FOLSKA: Yeah. It's interesting and a little bit ironic that it took a blind person to figure out - to be able to see what's missing, what isn't there, you know? So, right. What find in the parking lots are these vague places because they don't have any edges or paths. So those aren't really good places, and they are not good for pedestrian in general.

CONAN: So if there's a blank place, it means nobody walks there because it's too difficult, or it's too confusing, or it's just, you know, a big problem. The street is too wide. It's huge.

FOLSKA: Oftentimes, you're not able to gather enough information from your immediate environment to be able to move from your orientation to your destination. So a path is really important. And oftentimes, you know, you can have a path through a park that's a social path, you know, that people just wear out the grass and there's a rut in the road, and so that's a path as well.

CONAN: Interesting, because people create those paths because they're most useful than the paved routes the city often lays down.

FOLSKA: That's right.

CONAN: As you look as this urban design study, I wonder how your fellow students are evaluating your contribution.

FOLSKA: Well, that would be interesting.

I don't know what they think about it yet. I haven't really - I think it's interesting and, you know, I think what we can really take away from this research is that planners, architects, designers all need to be thinking of planning for a multiplicity of people, rather than your able-bodied person in the light of aging population and that demographic. And it's something that's really important for us all to be able to maintain independent living and quality of life.

CONAN: When the Americans with Disabilities Act passed, a lot of urban planners and a lot of cities really thought of it as a huge headache. They had to retrofit things like the New York City subway to be, you know, accessible to people in wheelchairs. It's not going to be an easy to do. But as places now go ahead with projects like light rail, which is exploding all over the country, these kinds of designs can be incorporated from the beginning.

FOLSKA: Well, that's my hope. And I will say that when the Americans with Disabilities Act really came out in 1991, it was pretty easy to identify, you know, the physical things that needed to be changed to make it - built environment accessible for people in wheelchairs. And at that time, we didn't have the kind of technology that we have today that will enable people without sight to have access to information. So all of the signs that are ubiquitous, whether they'd be in airports or train stations and light rail stations - and you're absolutely right, Denver is exploding on the scene with the largest investment in light rail ever in American history. So it's important that we can pull those things together now and really embrace the technology that we have and put them into our light rail stations so that all people have access to information in a sort of multisensory modality.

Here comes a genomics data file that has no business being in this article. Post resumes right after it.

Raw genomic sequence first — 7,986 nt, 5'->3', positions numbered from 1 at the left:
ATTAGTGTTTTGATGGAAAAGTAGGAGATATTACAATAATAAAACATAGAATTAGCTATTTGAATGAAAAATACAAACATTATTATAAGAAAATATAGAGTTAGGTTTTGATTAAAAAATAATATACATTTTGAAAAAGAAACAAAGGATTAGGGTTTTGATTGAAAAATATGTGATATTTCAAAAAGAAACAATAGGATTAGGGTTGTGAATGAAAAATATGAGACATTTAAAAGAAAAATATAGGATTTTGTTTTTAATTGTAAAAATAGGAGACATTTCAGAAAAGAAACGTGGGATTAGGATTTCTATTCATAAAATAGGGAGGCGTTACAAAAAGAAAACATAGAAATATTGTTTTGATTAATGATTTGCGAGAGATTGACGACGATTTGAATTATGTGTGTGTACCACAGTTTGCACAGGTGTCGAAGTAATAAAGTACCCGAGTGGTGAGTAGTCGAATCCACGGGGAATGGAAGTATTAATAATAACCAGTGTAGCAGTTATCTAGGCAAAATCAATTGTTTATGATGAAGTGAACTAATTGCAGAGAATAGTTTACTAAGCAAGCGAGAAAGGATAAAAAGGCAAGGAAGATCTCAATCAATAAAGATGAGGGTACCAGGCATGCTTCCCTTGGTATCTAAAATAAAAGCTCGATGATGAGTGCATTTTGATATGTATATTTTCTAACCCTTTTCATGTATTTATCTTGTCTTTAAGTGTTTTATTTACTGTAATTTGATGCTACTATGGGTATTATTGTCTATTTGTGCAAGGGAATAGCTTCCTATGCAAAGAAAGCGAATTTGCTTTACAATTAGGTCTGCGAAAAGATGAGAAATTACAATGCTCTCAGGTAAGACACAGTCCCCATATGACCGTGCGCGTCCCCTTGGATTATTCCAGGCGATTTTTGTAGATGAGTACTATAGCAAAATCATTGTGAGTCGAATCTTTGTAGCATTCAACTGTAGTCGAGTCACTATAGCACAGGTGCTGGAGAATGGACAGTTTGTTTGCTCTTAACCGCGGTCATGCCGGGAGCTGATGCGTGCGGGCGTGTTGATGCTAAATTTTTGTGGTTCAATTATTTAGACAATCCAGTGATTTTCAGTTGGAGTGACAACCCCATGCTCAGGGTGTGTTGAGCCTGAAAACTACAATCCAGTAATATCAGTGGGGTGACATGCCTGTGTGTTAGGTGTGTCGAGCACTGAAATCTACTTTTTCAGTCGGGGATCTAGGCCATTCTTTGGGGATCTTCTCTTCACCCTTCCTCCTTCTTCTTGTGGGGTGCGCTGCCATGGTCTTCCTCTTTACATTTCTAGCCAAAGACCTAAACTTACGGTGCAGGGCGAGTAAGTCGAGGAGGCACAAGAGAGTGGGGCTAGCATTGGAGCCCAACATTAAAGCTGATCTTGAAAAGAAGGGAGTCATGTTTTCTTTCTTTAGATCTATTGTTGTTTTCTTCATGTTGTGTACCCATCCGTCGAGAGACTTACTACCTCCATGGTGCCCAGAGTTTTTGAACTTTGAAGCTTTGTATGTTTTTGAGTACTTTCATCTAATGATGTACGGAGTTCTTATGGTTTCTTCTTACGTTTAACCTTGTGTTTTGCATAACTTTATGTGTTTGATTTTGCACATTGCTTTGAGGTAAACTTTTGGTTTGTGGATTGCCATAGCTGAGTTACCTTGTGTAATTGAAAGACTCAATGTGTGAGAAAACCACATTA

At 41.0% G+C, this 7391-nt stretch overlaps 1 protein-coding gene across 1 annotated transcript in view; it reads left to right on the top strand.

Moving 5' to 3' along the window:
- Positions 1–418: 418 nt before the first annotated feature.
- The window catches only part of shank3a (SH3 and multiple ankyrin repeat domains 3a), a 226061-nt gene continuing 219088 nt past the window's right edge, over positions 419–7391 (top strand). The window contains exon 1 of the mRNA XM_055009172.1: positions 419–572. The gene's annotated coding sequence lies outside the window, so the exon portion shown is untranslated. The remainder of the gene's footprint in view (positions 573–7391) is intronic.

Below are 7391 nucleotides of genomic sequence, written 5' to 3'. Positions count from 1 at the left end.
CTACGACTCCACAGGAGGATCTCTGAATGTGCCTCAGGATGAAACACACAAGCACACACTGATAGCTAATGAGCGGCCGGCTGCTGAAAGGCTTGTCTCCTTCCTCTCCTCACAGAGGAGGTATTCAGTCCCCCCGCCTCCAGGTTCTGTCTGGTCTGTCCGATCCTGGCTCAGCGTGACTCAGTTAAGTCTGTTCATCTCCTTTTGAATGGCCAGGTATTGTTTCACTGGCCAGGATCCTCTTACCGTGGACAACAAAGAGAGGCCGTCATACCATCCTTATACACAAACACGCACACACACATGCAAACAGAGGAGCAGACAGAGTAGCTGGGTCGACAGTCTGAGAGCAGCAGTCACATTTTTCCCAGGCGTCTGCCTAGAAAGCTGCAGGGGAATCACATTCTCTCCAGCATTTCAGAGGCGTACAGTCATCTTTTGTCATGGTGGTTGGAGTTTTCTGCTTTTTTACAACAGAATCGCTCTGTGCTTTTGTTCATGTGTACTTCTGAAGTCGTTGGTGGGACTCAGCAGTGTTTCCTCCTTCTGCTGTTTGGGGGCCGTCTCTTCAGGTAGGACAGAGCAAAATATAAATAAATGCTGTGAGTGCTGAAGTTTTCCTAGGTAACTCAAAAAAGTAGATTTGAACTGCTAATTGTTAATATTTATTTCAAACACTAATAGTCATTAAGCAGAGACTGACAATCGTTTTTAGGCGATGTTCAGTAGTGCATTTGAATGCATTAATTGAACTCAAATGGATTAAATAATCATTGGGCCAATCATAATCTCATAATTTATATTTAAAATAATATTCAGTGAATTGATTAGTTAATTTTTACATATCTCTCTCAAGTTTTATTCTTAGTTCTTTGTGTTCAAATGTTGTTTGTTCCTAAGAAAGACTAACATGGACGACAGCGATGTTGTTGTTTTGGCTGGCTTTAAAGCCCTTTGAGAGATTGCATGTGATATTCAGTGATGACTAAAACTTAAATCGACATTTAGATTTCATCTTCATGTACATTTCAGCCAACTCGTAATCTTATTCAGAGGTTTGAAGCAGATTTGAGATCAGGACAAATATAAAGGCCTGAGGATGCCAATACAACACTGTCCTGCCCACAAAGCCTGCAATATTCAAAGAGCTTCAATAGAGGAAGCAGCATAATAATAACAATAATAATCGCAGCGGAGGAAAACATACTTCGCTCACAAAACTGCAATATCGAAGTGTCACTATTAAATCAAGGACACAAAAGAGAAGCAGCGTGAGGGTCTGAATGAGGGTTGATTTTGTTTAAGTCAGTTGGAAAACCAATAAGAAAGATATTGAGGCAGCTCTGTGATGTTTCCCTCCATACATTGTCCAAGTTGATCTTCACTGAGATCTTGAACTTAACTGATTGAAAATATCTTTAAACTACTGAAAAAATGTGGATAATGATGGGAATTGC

CONAN: I also wonder how modern technology is going to affect this if a blind person, for example, carrying around a device that knows where he or she is. Can't that device say, oh, by the way, there's a red light. Wait 30 seconds and it will turn green?

FOLSKA: Well, there's a lot of different kinds of technology that folks without sight can take advantage of. I think that - but, you know, the question is what - how accurate is it? And how reliable is it? And under what - in what kind of context is it being used? So if you're relying on a piece of technology to tell you that it's safe to cross a major intersection, that might not be as reliable as just following the flow of the traffic that blind people are already trained to do.

CONAN: Nevertheless, it can tell you an alternate route if a street is blocked or something like that.

FOLSKA: Yes. Yes, it can.

CONAN: Do you use a smartphone with GPS?

FOLSKA: No. Unfortunately, the smartphones - well, I haven't - I know there's a new one out, and I have to go - the - what is it? The Apple 4.

CONAN: Mm-hmm.

FOLSKA: I have to go investigate that. But, unfortunately, one of the problems I find with technology is that you've got a bunch of engineers that are building stuff that's cool to them, but they're sighted. And so, oftentimes, they're not taking into account the fact that people want the old-fashioned ability to feel the tactile buttons, right, the raised buttons on phones. So I'm a little skeptical about that, but that happens on a lot of different technology, whether it's your microwave or your washer and dryer, just simple things in your house that no longer have any tactile information that you can use.

CONAN: We're talking with Claudia Folska who's a dual doctorate student at the University of Colorado, studying urban design and cognitive science about their contributions to urban design from people with disabilities. She's blind. You're listening to TALK OF THE NATION from NPR News.

Will the ultimate answer to those kinds of questions be voice commands because the new 4S phone from Apple does have improved vocal commands?

FOLSKA: Well, it would seemed so, although the other problem is your privacy. So as you are blind and walking around, talking to your phone and then getting the feedback, then that information is broadcast to everyone. So I can probably just...

CONAN: Anybody who wants to listen to it, yeah. So I hadn't thought of that. Obviously, of course, there's a privacy issue. What other projects are you working on?

FOLSKA: Isn't that enough?

CONAN: Well, yeah. I think that's pretty much taking up all of my time right now. I plan to defend my dissertation next year, early in the spring, so that's really taking my focus.

Well, good luck with your dissertation when it comes up. And by the way, people might recognize your voice. You called in a couple of weeks ago.

FOLSKA: I did. I did. I - a big fan of Jacques Pepin and listen to his cooking shows all the time, and I learned a lot from him about how to cook. And so, I guess, I do another plan. I have a little cooking show idea that I'm building on called "Cooking in the Dark: Connecting Communities Through Yummy Food," and the idea is to really connect different communities in our local neighborhood and in Colorado, really. So spending 10 minutes on the farm and learning about the value of organic farming and then taking those items to a local chef who's a regional, seasonal organic chef, and then - and learning from them and cooking in my kitchen. So that's something that is - I'm planning for the future.

CONAN: Well, good luck with that too. Claudia Folska...

FOLSKA: Thank you.

CONAN: ...thanks very much for your time today.

FOLSKA: And thank you, Neal.

CONAN: Coming up, we'll talk about your letters.